Private Mortgage Insurance Pricier for Single Borrowers

Private mortgage insurance is required on conventional mortgages when there is less than 20% equity on a property, when the loan-to-value is greater than 80%. Private mortgage insurance (pmi) that is paid monthly automatically drops off the mortgage payment once the mortgage balance reaches 78% of the original loan amount. Private mortgage insurance premiums are intended to be risked based. The more equity or down payment on a home and the higher your credit scores are, the lower the premiums tend to be.

In June, many private mortgage insurance companies changed their rates for their mortgage insurance premiums. One of the most notable changes, in my opinion, is that private mortgage insurance companies are charging a higher premium if there is only one borrower on the loan. This adjustment is in addition to any other risk factors, such as loan-to-value and credit score. Since when is being single a risk factor?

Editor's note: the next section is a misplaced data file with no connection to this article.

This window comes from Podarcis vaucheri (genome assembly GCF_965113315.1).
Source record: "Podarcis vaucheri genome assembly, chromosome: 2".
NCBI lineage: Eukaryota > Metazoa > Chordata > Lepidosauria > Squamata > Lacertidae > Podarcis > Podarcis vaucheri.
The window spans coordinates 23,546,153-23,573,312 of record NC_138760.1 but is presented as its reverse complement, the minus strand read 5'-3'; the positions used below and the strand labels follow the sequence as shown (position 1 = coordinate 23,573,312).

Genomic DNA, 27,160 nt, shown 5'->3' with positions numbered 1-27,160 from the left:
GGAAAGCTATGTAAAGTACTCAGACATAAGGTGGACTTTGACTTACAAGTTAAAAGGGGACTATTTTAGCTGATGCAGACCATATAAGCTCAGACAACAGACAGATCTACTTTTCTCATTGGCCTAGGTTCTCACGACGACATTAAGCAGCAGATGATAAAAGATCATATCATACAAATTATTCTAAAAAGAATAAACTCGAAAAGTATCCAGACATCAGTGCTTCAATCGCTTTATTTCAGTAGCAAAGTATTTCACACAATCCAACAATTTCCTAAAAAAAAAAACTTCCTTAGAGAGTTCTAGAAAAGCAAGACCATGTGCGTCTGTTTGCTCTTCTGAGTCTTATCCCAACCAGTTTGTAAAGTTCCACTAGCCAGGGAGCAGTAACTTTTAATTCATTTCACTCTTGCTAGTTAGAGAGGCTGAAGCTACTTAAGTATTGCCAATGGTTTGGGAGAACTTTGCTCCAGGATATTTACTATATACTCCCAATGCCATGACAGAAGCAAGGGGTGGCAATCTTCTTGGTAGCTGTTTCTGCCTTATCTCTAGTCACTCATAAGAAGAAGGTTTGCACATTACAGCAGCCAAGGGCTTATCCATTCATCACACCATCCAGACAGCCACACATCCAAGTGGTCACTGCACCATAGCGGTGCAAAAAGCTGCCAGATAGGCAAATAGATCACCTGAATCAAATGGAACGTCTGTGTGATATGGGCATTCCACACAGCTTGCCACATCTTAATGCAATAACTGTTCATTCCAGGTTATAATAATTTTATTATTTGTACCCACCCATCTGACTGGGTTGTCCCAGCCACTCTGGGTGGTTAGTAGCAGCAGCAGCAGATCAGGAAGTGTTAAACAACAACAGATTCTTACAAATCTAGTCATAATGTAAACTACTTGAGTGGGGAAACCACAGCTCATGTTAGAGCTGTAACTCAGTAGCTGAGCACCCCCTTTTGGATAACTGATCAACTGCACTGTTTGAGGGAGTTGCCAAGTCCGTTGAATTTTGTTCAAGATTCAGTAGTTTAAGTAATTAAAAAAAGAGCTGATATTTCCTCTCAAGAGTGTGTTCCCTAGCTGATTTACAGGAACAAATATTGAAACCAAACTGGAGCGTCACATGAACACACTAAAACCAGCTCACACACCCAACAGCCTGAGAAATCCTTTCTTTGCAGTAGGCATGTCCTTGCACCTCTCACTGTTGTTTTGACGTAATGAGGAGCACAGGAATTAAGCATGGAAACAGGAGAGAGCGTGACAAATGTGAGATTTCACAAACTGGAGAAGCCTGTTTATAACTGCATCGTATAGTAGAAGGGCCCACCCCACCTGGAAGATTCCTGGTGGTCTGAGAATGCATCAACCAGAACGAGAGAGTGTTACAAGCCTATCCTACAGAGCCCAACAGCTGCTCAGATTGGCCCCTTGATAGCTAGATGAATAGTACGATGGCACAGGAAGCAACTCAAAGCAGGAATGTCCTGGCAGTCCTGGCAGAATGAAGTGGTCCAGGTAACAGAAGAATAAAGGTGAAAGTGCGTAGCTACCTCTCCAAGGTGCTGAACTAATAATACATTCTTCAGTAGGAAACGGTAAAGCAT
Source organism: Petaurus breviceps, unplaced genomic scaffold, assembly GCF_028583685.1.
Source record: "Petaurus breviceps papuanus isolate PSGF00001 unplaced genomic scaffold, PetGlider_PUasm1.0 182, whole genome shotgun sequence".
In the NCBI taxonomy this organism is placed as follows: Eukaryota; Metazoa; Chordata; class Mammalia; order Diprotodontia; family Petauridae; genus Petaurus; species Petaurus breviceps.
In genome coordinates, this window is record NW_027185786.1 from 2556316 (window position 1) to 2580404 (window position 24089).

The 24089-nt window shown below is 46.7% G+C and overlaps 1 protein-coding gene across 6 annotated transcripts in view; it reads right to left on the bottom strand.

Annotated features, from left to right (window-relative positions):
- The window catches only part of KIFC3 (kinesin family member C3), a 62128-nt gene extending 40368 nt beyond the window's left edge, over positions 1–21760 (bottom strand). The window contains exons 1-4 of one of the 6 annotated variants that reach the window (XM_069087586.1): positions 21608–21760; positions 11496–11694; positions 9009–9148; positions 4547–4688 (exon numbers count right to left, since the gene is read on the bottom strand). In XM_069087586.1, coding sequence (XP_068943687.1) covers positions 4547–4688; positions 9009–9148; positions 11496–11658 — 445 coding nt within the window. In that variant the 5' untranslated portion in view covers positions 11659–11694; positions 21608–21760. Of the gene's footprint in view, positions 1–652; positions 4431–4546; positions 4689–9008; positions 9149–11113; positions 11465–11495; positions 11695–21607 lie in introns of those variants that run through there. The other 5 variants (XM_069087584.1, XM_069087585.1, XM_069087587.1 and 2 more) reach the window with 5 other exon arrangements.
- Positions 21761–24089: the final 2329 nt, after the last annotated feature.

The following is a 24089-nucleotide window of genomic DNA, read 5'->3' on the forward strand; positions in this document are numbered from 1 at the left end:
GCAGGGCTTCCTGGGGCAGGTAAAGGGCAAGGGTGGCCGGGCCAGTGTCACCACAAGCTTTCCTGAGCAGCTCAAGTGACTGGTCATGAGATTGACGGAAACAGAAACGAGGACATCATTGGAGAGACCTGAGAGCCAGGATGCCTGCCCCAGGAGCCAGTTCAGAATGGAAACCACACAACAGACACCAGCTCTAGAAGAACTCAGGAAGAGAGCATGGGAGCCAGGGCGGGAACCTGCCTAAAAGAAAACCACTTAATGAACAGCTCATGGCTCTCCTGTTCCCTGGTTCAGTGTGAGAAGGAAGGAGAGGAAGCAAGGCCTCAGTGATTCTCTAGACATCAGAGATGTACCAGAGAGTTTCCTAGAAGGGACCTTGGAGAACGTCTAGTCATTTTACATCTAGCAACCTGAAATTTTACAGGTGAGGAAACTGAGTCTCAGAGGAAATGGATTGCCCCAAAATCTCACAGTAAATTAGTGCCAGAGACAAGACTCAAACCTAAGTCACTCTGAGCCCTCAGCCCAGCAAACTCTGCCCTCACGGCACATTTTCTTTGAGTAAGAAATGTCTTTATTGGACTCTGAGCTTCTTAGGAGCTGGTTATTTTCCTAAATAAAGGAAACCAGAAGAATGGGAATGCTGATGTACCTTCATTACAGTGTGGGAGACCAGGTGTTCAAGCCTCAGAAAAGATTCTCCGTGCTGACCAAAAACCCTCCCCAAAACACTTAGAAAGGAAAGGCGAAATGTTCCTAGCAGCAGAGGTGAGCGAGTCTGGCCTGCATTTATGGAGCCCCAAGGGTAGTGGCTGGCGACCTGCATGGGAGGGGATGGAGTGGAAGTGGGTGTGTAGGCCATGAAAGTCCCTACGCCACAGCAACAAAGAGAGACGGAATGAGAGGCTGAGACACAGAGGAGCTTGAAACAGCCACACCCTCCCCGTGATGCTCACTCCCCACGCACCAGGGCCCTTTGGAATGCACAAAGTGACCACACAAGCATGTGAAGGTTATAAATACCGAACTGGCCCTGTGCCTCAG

This chart from a private mortgage insurance company shows the factors that are added (or in this case deducted) from a base rate to determine what the private mortgage insurance premium will be. So a single borrower with credit scores of 700 or higher, will pay a factor of 0.13% more than a transaction with more than one borrower. To determine what the difference is (or a private mortgage insurance rate), take the loan amount and multiply it by the factor (0.13%) . For the monthly premium, divide that figure by 12.

It’s surprising to me that private mortgage companies would single out those who are financing a home without a co-borrower. I assume that pmi companies are thinking that the more borrowers, the less risk of foreclosure. However this seems to feel like discrimination to me. It will be interesting to see how long this rate stands.

UPDATE December 2018: Great news! Since this post was published, we’re seeing some private mortgage insurance companies no longer punishing borrowers who happen to be single. Also, I should note that the pmi rates shown above are subject to (and will) change.

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